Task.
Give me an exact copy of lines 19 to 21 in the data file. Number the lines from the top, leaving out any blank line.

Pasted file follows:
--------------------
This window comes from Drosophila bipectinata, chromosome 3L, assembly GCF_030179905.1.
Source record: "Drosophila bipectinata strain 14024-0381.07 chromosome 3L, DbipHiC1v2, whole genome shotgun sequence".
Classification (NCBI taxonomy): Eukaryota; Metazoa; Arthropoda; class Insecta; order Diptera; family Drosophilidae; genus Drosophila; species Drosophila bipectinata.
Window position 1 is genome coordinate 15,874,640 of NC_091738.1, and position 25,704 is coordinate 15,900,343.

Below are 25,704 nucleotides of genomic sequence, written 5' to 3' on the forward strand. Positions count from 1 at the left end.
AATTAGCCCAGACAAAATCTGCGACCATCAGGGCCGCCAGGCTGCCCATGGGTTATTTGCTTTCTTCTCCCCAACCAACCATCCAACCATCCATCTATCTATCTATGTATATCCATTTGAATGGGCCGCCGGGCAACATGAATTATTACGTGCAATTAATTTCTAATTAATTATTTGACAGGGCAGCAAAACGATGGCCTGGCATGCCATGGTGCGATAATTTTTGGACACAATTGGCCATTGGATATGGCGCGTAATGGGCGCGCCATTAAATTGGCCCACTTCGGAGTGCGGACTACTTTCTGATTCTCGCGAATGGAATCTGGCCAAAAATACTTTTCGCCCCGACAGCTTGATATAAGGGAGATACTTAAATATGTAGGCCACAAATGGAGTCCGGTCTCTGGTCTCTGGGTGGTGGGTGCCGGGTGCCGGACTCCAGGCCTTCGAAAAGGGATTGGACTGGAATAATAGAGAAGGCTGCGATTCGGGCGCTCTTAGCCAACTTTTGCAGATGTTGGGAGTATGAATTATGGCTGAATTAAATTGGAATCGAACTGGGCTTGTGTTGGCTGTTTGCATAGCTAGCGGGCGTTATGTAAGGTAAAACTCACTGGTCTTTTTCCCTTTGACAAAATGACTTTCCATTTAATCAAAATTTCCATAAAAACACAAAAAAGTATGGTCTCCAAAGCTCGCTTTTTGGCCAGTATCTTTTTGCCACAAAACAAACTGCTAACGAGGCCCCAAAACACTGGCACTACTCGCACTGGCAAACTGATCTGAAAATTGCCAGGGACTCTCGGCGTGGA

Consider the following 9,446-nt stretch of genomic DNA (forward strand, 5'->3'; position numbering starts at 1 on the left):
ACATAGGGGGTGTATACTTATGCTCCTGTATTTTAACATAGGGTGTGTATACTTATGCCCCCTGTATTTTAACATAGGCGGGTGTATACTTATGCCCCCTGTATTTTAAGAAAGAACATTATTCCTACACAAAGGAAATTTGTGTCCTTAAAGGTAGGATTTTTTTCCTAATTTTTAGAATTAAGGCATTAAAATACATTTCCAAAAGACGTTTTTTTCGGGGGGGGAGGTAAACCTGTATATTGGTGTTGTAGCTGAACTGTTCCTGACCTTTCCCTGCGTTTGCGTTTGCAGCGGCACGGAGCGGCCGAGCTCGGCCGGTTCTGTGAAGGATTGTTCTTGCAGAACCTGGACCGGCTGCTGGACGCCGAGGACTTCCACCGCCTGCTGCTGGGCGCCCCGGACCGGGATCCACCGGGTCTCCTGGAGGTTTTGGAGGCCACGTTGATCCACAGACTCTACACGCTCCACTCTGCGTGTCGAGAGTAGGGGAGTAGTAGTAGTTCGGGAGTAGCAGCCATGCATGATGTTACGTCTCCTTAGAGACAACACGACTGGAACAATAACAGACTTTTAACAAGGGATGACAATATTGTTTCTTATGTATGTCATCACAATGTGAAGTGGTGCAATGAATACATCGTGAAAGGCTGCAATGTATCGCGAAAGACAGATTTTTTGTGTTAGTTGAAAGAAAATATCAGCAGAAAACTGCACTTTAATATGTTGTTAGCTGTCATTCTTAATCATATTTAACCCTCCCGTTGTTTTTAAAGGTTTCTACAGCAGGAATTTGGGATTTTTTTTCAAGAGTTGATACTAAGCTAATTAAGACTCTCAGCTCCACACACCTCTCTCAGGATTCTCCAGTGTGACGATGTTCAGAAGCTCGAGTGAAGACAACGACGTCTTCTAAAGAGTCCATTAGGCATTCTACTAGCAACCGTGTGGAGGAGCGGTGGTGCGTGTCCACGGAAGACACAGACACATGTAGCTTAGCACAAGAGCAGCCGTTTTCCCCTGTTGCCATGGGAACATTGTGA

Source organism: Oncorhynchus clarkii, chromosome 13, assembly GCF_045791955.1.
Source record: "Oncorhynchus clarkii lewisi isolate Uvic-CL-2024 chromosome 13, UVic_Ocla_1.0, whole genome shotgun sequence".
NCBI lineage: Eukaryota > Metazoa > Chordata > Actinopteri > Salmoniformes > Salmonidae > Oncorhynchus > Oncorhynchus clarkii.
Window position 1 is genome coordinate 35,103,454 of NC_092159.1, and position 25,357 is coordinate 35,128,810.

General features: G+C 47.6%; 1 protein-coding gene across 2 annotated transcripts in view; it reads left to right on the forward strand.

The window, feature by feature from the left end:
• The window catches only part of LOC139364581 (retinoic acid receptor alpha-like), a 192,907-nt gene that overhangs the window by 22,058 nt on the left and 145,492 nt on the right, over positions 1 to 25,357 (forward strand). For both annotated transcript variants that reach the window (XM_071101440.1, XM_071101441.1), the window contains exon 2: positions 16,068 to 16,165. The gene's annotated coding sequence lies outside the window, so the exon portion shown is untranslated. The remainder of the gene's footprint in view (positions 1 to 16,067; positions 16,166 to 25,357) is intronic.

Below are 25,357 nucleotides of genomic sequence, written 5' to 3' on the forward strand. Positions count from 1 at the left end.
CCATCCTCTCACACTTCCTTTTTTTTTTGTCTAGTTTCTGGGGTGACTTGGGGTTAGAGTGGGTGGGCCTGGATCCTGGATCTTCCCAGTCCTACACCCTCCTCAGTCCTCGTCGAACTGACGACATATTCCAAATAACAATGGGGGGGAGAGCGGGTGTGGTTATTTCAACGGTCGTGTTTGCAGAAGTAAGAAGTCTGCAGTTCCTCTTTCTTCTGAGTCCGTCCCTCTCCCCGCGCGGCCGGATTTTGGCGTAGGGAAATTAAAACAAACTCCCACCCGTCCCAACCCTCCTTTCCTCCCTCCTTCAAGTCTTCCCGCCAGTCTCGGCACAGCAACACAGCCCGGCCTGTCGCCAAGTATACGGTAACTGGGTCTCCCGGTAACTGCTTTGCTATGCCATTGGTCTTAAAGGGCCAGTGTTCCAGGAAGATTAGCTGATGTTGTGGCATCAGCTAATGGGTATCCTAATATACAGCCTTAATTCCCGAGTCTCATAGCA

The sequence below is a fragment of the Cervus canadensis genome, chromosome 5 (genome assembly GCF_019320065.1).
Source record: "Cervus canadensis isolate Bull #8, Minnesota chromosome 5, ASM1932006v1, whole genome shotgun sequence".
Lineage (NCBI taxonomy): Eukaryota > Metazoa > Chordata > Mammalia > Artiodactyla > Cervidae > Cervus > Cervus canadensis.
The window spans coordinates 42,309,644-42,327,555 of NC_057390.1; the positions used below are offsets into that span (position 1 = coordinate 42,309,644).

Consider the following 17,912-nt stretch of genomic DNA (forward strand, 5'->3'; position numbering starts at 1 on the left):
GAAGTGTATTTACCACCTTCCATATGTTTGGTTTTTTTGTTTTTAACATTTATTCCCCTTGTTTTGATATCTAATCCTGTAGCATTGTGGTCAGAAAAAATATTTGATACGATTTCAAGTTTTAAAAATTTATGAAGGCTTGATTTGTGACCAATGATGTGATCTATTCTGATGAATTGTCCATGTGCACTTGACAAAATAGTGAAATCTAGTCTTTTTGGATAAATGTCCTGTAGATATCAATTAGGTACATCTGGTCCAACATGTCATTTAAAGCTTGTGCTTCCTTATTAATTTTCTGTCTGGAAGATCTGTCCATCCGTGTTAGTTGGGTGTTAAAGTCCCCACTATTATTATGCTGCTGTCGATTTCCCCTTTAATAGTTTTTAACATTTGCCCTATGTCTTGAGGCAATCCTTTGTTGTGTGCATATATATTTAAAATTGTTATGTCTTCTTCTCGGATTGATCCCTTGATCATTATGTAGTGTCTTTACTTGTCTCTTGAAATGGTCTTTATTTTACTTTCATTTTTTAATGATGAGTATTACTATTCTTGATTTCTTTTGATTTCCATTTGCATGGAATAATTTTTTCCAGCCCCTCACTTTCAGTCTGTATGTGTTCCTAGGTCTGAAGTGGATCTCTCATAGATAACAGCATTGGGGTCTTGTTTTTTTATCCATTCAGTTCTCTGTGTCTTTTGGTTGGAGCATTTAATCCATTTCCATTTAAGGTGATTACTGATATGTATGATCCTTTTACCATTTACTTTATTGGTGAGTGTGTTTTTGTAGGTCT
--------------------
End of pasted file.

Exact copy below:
Source record: "Cervus canadensis isolate Bull #8, Minnesota chromosome 5, ASM1932006v1, whole genome shotgun sequence".
Lineage (NCBI taxonomy): Eukaryota > Metazoa > Chordata > Mammalia > Artiodactyla > Cervidae > Cervus > Cervus canadensis.
The window spans coordinates 42,309,644-42,327,555 of NC_057390.1; the positions used below are offsets into that span (position 1 = coordinate 42,309,644).